Walking Between the Past and the Present
On the Street Where I've Lived
Our house is two blocks from the town center, on the same street as our bank. It’s a street that underwent beautification about twenty-five years ago, with the addition of decorative street lights, trees, and sidewalks with a center strip of red honeycomb pavers. The pavers are crumbling and shoddy now, but the lamps are still cool.
Whenever I walk back home from the bank I can still picture my six-year-old son on this very same sidewalk, walking and talking with a friend just ahead of me. He’s clutching a huge box containing a pirate ship play set that he’d won in a drawing at the local toy store (which was next to the bank, I think). I know I took a snapshot of them, but haven’t seen that photo in many years. The memory is still vivid, though.
It’s an unusual situation, my living on this street again these past five years. Back then I lived six blocks from the town center, in a rather grand Greek Revival house I’d worked hard to restore. It was the house of my dreams at the time, tall and white with clean symmetrical lines, authentic six over six windows, a big back yard, and it was three blocks from the best schools for my son. It also had an upper-level studio that I could not have designed better if I had all the money in the world, with banks of floor-to-ceiling north-facing windows and soulful hardwood floors.
I didn’t live there long. The marriage fell apart, I sold my share to my ex, and moved to a beachfront community a half an hour and a planet away. I actually hugged my house goodbye. Fifteen and a half years later I moved back to the same street, but this time to a little fixed-up bungalow that was an eyesore back when I lived here before.
In the past five years I’ve taken many walks around the neighborhood and downtown. My old house is now on its second set of owners since my ex moved away. The first set of new owners, whom I knew, completely redid the interior after there was a fire. I got to see it once; the experience was difficult and fascinating at the same time, because my mind couldn’t stop visualizing what I did here, what I did there, and sitting in the window seat with my son on my lap, laughing while the dog ran around in the yard.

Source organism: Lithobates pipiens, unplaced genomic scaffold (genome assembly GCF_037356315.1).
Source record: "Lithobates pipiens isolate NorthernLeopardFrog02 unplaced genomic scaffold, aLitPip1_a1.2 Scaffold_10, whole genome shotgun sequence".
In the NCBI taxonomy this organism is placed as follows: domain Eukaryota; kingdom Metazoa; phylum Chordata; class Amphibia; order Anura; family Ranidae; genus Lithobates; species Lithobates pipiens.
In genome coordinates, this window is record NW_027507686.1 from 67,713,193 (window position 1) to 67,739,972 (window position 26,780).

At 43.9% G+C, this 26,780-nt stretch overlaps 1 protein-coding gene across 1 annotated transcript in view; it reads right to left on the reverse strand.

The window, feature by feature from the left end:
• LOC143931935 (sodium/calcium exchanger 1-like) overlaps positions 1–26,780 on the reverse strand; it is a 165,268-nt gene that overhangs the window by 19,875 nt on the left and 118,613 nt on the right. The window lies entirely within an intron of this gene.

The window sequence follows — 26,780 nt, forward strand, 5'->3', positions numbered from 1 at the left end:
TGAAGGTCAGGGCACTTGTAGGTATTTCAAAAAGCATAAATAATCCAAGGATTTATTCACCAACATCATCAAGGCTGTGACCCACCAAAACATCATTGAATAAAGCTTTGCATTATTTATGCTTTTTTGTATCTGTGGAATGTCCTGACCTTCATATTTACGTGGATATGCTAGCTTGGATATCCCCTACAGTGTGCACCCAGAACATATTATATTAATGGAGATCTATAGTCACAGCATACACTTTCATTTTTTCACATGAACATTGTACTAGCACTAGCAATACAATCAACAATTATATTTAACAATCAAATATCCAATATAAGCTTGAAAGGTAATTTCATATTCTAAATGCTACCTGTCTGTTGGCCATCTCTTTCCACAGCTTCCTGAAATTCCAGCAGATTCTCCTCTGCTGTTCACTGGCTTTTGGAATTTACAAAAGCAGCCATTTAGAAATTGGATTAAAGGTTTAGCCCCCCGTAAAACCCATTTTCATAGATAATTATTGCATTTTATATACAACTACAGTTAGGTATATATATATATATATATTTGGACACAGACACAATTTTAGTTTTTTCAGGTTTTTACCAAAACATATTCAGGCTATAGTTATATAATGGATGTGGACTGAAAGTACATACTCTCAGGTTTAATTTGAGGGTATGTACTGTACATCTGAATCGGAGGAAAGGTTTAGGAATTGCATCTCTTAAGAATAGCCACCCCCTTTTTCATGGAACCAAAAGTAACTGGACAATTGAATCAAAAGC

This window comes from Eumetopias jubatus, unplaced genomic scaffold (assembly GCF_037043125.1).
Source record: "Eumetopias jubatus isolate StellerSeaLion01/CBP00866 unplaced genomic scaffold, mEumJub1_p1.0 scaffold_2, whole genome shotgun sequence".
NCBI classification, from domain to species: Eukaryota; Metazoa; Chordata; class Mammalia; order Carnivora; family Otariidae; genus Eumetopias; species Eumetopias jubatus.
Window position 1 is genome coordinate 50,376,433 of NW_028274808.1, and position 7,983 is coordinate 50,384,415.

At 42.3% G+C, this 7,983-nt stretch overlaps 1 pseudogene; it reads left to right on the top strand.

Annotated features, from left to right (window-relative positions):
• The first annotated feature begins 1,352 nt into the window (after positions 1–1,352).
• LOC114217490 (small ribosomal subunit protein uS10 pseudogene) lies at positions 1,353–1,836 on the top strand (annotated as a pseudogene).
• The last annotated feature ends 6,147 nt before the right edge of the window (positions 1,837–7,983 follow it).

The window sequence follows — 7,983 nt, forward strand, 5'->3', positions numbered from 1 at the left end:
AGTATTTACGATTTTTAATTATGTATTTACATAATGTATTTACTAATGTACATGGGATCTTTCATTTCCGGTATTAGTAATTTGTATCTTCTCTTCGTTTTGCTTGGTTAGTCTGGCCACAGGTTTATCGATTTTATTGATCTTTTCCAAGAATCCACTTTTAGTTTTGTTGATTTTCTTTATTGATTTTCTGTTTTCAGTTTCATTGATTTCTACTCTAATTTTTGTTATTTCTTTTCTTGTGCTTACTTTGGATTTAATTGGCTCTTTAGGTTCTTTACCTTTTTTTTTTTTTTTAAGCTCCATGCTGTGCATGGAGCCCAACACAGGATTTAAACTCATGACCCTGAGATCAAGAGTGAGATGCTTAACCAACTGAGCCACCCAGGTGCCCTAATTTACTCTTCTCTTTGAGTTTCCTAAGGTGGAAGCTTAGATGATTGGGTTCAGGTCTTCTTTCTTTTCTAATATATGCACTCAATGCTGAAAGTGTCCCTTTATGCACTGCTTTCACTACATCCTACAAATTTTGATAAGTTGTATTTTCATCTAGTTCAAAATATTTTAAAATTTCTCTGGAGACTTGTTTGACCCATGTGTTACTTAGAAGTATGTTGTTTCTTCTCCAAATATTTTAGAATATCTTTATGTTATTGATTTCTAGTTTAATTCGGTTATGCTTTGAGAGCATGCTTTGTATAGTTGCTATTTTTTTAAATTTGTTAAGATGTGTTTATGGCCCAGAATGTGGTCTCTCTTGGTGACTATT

The second set of owners completely redid the exterior, adding a columned porch that curves out into a carport, light tan siding, and all new replacement windows. “My” house is pretty much gone. My son’s old playhouse is still there. I once caught sight of the refabricated lab light I’d installed in the kitchen, surprised that it survived so many owners and remodels. That’s about it, though.
Once upon a time I knew who lived in most of the houses on this street, but these days I know hardly anyone. Oddly, only my old house and my current house have undergone major changes–the other houses look very much the same as they did twenty years ago. Except for the one occasion when I saw the inside of my old house, I have not been inside any others. It may be a small town, but people keep to themselves, and it is difficult to escape the impression that it is better if we do, too.
When we first moved here, my memory would play tricks on me. I’d see someone familiar walking by and would swear that it was so-and-so, and then suddenly realize that it couldn’t be so-and-so because I haven’t seen her in twenty years, and that person I’m seeing is not twenty years older. For all I know it could be her daughter. Or I know so-and-so is dead. My memory wanted to recreate reality within the relatively unchanged visual and physical context.
This happened all the time for the first year or two. Everywhere I looked there were people, places, details–flashbacks all. My memories of the place hadn’t aged. On the rare occasion I actually did meet someone I once knew, it was usually awkward. My natural inclination was to greet them with enthusiasm, but I was lucky if they even remembered me at all. Their lives in this place had continued, had evolved, and there was no longer any context into which I fit. I was under the illusion that I had come back–but beneath the unchanged facades, there was no longer any back to come to.